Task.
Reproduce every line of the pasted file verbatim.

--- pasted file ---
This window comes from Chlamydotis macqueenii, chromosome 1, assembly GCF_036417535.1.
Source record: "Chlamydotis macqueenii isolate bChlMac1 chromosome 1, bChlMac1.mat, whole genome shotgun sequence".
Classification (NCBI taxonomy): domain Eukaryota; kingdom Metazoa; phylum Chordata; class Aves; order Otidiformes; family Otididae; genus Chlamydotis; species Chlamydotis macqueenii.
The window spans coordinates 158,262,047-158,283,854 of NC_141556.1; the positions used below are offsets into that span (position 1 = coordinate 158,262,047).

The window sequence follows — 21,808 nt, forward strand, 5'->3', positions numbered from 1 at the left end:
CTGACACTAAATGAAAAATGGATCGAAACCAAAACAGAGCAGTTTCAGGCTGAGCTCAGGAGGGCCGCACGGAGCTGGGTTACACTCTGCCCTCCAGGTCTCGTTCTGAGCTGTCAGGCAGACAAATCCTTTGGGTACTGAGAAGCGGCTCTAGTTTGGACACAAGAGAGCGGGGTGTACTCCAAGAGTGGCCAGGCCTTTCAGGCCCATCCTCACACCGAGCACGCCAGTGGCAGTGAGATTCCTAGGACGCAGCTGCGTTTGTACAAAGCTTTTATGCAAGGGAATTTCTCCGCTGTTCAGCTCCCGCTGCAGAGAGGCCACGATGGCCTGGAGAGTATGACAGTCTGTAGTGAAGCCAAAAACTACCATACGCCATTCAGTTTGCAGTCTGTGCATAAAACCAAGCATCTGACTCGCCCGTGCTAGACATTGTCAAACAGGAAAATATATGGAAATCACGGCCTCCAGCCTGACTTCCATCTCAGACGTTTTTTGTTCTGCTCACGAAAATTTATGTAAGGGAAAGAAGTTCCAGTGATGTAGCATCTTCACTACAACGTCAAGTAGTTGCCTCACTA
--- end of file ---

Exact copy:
This window comes from Chlamydotis macqueenii, chromosome 1, assembly GCF_036417535.1.
Source record: "Chlamydotis macqueenii isolate bChlMac1 chromosome 1, bChlMac1.mat, whole genome shotgun sequence".
Classification (NCBI taxonomy): domain Eukaryota; kingdom Metazoa; phylum Chordata; class Aves; order Otidiformes; family Otididae; genus Chlamydotis; species Chlamydotis macqueenii.
The window spans coordinates 158,262,047-158,283,854 of NC_141556.1; the positions used below are offsets into that span (position 1 = coordinate 158,262,047).

The window sequence follows — 21,808 nt, forward strand, 5'->3', positions numbered from 1 at the left end:
CTGACACTAAATGAAAAATGGATCGAAACCAAAACAGAGCAGTTTCAGGCTGAGCTCAGGAGGGCCGCACGGAGCTGGGTTACACTCTGCCCTCCAGGTCTCGTTCTGAGCTGTCAGGCAGACAAATCCTTTGGGTACTGAGAAGCGGCTCTAGTTTGGACACAAGAGAGCGGGGTGTACTCCAAGAGTGGCCAGGCCTTTCAGGCCCATCCTCACACCGAGCACGCCAGTGGCAGTGAGATTCCTAGGACGCAGCTGCGTTTGTACAAAGCTTTTATGCAAGGGAATTTCTCCGCTGTTCAGCTCCCGCTGCAGAGAGGCCACGATGGCCTGGAGAGTATGACAGTCTGTAGTGAAGCCAAAAACTACCATACGCCATTCAGTTTGCAGTCTGTGCATAAAACCAAGCATCTGACTCGCCCGTGCTAGACATTGTCAAACAGGAAAATATATGGAAATCACGGCCTCCAGCCTGACTTCCATCTCAGACGTTTTTTGTTCTGCTCACGAAAATTTATGTAAGGGAAAGAAGTTCCAGTGATGTAGCATCTTCACTACAACGTCAAGTAGTTGCCTCACTA